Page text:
“The idea is that we could have a combined label that’s dynamic,” said Tom Pollock, GreenBlue’s director of strategic partnerships, noting the potential to also translate what they learn from how consumers are using the searchable tool into broader changes. “So if we have more data about what’s happening in recycling, in the recycling infrastructure, we can use that and share that with our partners so that we can make improvements.”
“It’s really challenging because as we see that occur, (we’re) operating at a national scale, so figuring out how to adapt to the different states while still communicating to a national market is complex.” – Karen Hagerman, Director, How2Recycle
“One really hot topic with the How2Recycle label, our membership and just recyclability in general is all the movement on policy to regulate recyclability messaging,” she said, referring to California’s S.B. 343 truth in labeling law coming into effect in 2024.
The Recycled Material Standard (RMS) has seen a rapid increase in certified participants and activity over the last few months. At the recent SPC Impact conference in Austin, TX, the RMS team highlighted new certification resources and RMS participants shared the stage to discuss their successes in leveraging different RMS tools.
Perspectives from Early Adopters
An overflowing room of attendees listened as Cherish Changala of Revolution Plastics, Richa Desai of Graham Packaging, and Martha Issa of Veritiv shared insights into their companies’ experiences with RMS. A panel discussion explored the three companies’ experiences as early adopters of strategic avenues to utilize the standard, including traditional recycled content claims supported by chain of custody, mass balance allocation, and Attributes of Recycled Content (ARC) trading.
Revolution was among the first companies to achieve RMS certification, and has used average content claims for certified post-consumer and post-industrial materials. While Revolution has been certified to other standards in the past, Changala said the company wanted to be an early adopter of the RMS because “it was so comprehensive. It’s a new way of looking at [certification].” She noted that certification is important to Revolution because it helps their customers feel confident in their products.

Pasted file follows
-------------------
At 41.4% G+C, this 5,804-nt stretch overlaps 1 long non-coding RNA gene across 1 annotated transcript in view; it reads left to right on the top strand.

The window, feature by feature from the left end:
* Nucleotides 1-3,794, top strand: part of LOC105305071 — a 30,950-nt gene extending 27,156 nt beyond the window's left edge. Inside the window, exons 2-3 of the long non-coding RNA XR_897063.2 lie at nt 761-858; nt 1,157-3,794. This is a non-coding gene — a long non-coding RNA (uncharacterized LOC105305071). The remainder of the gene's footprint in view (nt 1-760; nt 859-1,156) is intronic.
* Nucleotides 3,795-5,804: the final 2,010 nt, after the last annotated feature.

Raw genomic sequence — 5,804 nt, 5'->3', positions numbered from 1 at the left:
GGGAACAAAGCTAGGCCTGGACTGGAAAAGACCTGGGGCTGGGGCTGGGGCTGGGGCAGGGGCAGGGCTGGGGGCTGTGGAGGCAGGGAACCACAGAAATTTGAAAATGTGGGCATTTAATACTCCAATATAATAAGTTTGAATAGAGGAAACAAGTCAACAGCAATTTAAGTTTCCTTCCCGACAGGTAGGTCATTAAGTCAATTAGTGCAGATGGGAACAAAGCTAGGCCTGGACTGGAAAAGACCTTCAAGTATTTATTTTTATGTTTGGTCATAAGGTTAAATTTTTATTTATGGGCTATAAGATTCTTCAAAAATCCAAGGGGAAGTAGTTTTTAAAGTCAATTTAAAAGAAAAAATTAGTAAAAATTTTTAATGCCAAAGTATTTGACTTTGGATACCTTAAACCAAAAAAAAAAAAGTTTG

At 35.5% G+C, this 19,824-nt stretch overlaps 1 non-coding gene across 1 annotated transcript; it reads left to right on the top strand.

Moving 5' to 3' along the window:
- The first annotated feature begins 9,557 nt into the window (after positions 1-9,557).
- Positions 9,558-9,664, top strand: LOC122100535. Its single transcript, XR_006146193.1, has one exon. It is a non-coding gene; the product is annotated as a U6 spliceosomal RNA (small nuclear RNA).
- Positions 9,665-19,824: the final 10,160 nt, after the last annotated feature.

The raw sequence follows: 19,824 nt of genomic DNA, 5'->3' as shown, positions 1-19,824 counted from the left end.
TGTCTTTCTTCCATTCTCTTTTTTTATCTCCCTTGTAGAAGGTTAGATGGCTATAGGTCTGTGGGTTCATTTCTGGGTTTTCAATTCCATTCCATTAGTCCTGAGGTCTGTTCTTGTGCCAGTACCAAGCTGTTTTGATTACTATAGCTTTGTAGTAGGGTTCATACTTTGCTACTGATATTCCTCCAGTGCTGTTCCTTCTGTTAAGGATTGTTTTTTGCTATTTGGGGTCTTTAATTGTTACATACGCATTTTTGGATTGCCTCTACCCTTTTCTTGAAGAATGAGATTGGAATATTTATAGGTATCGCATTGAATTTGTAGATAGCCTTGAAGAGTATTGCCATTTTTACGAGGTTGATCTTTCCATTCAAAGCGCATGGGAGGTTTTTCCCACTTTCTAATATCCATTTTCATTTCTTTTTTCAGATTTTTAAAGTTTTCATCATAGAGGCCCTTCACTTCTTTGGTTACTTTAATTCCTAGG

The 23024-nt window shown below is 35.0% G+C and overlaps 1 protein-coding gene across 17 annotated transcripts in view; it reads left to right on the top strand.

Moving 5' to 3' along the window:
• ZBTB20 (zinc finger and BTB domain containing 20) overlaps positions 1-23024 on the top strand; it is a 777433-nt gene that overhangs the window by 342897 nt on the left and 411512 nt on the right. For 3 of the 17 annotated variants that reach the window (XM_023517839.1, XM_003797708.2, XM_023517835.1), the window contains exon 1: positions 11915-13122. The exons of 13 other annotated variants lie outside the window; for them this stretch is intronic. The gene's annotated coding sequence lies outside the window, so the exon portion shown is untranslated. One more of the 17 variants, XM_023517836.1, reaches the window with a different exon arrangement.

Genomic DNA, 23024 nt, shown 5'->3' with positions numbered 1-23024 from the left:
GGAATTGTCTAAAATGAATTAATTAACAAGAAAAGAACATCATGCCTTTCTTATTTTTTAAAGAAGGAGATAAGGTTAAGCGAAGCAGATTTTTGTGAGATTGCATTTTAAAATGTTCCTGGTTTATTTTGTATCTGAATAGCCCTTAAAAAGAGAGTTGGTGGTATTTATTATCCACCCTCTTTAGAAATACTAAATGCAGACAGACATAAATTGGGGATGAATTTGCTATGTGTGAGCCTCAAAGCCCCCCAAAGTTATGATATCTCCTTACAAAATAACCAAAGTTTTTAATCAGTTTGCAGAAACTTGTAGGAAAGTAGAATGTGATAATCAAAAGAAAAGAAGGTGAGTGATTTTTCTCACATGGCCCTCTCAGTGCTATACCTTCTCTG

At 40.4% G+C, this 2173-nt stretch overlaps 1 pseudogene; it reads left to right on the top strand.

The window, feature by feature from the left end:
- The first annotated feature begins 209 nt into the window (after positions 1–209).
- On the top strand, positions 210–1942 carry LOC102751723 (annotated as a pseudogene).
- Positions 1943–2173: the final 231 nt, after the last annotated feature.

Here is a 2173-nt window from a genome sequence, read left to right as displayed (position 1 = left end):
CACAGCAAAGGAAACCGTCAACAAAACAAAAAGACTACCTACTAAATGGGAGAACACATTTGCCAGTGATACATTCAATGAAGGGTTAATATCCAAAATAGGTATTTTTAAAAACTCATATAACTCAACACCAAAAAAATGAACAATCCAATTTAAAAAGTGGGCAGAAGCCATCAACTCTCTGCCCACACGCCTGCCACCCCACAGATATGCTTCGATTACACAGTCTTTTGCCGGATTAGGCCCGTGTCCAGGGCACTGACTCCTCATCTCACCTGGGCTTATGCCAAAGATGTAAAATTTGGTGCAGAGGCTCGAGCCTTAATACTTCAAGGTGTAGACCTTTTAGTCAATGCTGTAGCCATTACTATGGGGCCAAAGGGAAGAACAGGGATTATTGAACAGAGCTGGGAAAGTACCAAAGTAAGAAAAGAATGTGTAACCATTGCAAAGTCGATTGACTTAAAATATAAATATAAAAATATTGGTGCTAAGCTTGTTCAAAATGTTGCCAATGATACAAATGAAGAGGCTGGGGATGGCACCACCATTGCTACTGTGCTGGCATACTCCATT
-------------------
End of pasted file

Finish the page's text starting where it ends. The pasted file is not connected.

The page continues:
Graham Packaging is now working with newly-accredited certification body DNV Business Assurance USA to pursue certification for two facilities in York, Pennsylvania. Desai noted a few features of the RMS that have helped the process go smoothly. Graham was able to use the new RMS toolkit to ease the burden of preparing for certification, unlike other certification processes that required the assistance of a consultant. Compared to other standards, the opportunity for multi-site certification via RMS has also helped reduce the audit burden, so the company doesn’t have to audit every site every year.
Like Revolution, Graham sees the value in certifying both post-consumer and post-industrial materials. Desai noted that post-industrial materials can help customers with goals to reduce virgin plastic use, while maintaining quality and performance of packaging.
Graham is the first RMS participant to pursue the use of mass balance allocation. According to Desai, there are a few key advantages. First, mass balance gives Graham the flexibility to use materials processed through mechanical recycling and advanced recycling. Second, the company hopes to leverage non-food-grade PCR into food grade applications. Given the lack of supply of food grade PCR, especially for polyolefins, this flexibility will help Graham’s customers meet their recycled material use targets. Mass balance will also give Graham the flexibility to match its specific investments in use of recycled materials with its customers’ variable goals.